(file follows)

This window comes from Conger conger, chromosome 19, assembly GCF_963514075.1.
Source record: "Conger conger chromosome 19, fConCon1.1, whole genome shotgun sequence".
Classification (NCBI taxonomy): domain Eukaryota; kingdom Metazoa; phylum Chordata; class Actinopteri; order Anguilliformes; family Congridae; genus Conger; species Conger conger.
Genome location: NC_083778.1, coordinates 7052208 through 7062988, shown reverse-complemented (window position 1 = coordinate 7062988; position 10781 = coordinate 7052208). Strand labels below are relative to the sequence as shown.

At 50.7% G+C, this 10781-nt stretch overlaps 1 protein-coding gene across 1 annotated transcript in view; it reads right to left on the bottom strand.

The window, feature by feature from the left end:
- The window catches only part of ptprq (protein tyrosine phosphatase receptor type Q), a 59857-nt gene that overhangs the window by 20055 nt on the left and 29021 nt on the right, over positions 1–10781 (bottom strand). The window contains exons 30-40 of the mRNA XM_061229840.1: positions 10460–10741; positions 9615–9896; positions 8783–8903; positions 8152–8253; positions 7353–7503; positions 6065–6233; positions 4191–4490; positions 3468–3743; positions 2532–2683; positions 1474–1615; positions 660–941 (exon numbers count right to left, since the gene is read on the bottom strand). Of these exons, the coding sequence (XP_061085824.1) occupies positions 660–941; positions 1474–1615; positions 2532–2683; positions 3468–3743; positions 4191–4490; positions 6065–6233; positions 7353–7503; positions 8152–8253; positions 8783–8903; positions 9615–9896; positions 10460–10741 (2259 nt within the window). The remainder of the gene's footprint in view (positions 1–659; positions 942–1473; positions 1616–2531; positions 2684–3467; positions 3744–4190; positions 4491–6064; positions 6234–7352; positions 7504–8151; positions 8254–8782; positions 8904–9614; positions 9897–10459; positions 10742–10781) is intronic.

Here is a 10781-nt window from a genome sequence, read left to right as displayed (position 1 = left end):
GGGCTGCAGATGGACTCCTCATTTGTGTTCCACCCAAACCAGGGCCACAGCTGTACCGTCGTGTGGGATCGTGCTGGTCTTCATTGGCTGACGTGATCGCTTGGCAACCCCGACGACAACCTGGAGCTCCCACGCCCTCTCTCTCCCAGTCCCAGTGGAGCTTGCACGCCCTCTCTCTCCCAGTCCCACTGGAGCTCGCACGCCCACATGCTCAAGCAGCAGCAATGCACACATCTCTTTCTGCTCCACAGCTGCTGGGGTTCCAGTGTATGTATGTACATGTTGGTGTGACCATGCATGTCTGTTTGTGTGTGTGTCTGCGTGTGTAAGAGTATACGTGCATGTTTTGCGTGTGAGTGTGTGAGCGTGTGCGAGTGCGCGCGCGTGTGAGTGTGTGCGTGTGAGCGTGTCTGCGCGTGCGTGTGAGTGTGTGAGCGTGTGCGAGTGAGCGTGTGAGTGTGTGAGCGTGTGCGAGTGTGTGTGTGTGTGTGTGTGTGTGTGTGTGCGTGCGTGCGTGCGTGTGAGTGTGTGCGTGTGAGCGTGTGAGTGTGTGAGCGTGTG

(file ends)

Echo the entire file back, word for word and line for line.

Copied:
This window comes from Conger conger, chromosome 19, assembly GCF_963514075.1.
Source record: "Conger conger chromosome 19, fConCon1.1, whole genome shotgun sequence".
Classification (NCBI taxonomy): domain Eukaryota; kingdom Metazoa; phylum Chordata; class Actinopteri; order Anguilliformes; family Congridae; genus Conger; species Conger conger.
Genome location: NC_083778.1, coordinates 7052208 through 7062988, shown reverse-complemented (window position 1 = coordinate 7062988; position 10781 = coordinate 7052208). Strand labels below are relative to the sequence as shown.

At 50.7% G+C, this 10781-nt stretch overlaps 1 protein-coding gene across 1 annotated transcript in view; it reads right to left on the bottom strand.

The window, feature by feature from the left end:
- The window catches only part of ptprq (protein tyrosine phosphatase receptor type Q), a 59857-nt gene that overhangs the window by 20055 nt on the left and 29021 nt on the right, over positions 1–10781 (bottom strand). The window contains exons 30-40 of the mRNA XM_061229840.1: positions 10460–10741; positions 9615–9896; positions 8783–8903; positions 8152–8253; positions 7353–7503; positions 6065–6233; positions 4191–4490; positions 3468–3743; positions 2532–2683; positions 1474–1615; positions 660–941 (exon numbers count right to left, since the gene is read on the bottom strand). Of these exons, the coding sequence (XP_061085824.1) occupies positions 660–941; positions 1474–1615; positions 2532–2683; positions 3468–3743; positions 4191–4490; positions 6065–6233; positions 7353–7503; positions 8152–8253; positions 8783–8903; positions 9615–9896; positions 10460–10741 (2259 nt within the window). The remainder of the gene's footprint in view (positions 1–659; positions 942–1473; positions 1616–2531; positions 2684–3467; positions 3744–4190; positions 4491–6064; positions 6234–7352; positions 7504–8151; positions 8254–8782; positions 8904–9614; positions 9897–10459; positions 10742–10781) is intronic.

Here is a 10781-nt window from a genome sequence, read left to right as displayed (position 1 = left end):
GGGCTGCAGATGGACTCCTCATTTGTGTTCCACCCAAACCAGGGCCACAGCTGTACCGTCGTGTGGGATCGTGCTGGTCTTCATTGGCTGACGTGATCGCTTGGCAACCCCGACGACAACCTGGAGCTCCCACGCCCTCTCTCTCCCAGTCCCAGTGGAGCTTGCACGCCCTCTCTCTCCCAGTCCCACTGGAGCTCGCACGCCCACATGCTCAAGCAGCAGCAATGCACACATCTCTTTCTGCTCCACAGCTGCTGGGGTTCCAGTGTATGTATGTACATGTTGGTGTGACCATGCATGTCTGTTTGTGTGTGTGTCTGCGTGTGTAAGAGTATACGTGCATGTTTTGCGTGTGAGTGTGTGAGCGTGTGCGAGTGCGCGCGCGTGTGAGTGTGTGCGTGTGAGCGTGTCTGCGCGTGCGTGTGAGTGTGTGAGCGTGTGCGAGTGAGCGTGTGAGTGTGTGAGCGTGTGCGAGTGTGTGTGTGTGTGTGTGTGTGTGTGTGTGCGTGCGTGCGTGCGTGTGAGTGTGTGCGTGTGAGCGTGTGAGTGTGTGAGCGTGTG